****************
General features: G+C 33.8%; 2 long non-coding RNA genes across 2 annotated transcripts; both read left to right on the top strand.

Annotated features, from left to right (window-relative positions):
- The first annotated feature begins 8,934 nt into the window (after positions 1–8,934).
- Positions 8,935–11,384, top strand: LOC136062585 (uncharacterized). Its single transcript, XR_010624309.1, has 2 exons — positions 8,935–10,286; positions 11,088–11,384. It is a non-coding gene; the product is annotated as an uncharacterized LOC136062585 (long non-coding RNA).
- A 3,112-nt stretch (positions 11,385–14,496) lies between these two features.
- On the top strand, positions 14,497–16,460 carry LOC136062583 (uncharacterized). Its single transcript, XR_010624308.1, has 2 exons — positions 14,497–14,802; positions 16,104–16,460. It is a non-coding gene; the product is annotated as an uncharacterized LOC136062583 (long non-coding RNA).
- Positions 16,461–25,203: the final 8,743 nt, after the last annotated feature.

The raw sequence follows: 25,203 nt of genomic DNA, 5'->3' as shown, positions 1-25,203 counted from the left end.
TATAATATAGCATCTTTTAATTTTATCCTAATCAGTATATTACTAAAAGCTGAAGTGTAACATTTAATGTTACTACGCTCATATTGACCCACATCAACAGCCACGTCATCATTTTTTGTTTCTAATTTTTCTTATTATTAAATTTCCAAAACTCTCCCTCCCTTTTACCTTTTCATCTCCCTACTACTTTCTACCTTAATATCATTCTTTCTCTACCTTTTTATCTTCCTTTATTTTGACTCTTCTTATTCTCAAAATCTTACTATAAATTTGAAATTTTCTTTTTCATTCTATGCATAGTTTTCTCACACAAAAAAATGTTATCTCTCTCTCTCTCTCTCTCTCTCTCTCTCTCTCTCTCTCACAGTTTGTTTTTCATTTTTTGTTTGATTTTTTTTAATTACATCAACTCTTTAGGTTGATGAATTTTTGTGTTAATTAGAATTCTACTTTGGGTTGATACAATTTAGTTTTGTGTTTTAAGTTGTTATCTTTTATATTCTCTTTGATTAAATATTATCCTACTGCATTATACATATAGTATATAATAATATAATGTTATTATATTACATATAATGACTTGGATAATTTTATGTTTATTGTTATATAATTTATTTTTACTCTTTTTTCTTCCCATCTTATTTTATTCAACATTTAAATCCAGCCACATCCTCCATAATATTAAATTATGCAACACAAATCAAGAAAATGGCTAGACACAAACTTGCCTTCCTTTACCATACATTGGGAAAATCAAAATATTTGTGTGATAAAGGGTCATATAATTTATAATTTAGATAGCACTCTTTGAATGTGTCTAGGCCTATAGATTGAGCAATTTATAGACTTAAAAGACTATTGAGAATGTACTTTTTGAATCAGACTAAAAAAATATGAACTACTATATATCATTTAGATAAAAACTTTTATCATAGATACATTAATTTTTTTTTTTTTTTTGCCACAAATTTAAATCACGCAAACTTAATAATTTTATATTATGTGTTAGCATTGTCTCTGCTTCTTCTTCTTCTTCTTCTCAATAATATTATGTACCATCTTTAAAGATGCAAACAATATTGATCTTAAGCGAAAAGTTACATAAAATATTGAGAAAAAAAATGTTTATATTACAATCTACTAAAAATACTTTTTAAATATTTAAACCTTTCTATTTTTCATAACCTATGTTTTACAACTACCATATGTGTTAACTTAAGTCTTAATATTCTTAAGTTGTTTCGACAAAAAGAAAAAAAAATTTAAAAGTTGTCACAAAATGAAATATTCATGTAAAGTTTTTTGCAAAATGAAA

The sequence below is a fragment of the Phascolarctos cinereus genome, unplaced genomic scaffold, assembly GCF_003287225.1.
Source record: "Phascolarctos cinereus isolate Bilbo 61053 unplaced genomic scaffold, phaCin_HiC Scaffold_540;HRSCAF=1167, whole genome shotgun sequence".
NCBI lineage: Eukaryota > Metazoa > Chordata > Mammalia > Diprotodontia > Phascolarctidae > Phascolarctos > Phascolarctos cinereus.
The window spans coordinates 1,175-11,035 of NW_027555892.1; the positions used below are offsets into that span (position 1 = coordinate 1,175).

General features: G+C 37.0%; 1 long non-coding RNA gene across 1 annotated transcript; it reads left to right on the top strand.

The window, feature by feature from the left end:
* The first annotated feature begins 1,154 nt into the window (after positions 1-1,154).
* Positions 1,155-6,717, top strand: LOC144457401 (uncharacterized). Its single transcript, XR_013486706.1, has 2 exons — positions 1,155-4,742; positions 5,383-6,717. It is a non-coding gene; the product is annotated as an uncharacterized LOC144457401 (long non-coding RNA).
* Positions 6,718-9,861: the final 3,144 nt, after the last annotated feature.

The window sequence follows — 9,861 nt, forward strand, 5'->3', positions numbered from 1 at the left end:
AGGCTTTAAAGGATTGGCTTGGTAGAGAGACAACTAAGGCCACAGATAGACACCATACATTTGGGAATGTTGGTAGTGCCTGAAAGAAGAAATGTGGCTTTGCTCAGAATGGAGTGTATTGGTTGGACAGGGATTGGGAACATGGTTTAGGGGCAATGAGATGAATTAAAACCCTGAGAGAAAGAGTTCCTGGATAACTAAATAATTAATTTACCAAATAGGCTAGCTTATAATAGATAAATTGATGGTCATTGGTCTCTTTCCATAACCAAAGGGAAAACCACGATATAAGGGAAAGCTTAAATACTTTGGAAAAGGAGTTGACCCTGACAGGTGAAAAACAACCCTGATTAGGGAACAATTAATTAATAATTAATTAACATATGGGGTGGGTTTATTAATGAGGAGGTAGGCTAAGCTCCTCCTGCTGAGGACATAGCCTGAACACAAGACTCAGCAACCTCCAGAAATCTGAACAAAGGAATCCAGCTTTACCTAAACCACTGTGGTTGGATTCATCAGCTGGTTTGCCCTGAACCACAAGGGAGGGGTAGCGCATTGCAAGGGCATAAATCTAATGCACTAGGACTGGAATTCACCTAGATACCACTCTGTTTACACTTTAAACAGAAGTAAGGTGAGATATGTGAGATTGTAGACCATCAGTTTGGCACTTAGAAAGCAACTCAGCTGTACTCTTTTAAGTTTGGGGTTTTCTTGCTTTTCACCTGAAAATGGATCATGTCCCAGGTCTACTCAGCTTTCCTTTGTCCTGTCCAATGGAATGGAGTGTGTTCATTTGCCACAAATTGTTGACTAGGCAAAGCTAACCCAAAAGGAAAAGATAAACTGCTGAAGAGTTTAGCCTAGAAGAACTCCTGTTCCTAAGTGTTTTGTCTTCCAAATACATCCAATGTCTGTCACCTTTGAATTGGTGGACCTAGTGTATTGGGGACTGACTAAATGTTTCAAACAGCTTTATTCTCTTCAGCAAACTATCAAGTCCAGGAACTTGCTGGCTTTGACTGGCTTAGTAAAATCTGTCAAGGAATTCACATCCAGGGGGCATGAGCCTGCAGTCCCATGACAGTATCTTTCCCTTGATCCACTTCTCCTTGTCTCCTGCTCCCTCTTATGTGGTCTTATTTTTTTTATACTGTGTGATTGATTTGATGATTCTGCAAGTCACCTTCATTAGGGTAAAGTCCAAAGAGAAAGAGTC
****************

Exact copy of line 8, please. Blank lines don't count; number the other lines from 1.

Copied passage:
The raw sequence follows: 25,203 nt of genomic DNA, 5'->3' as shown, positions 1-25,203 counted from the left end.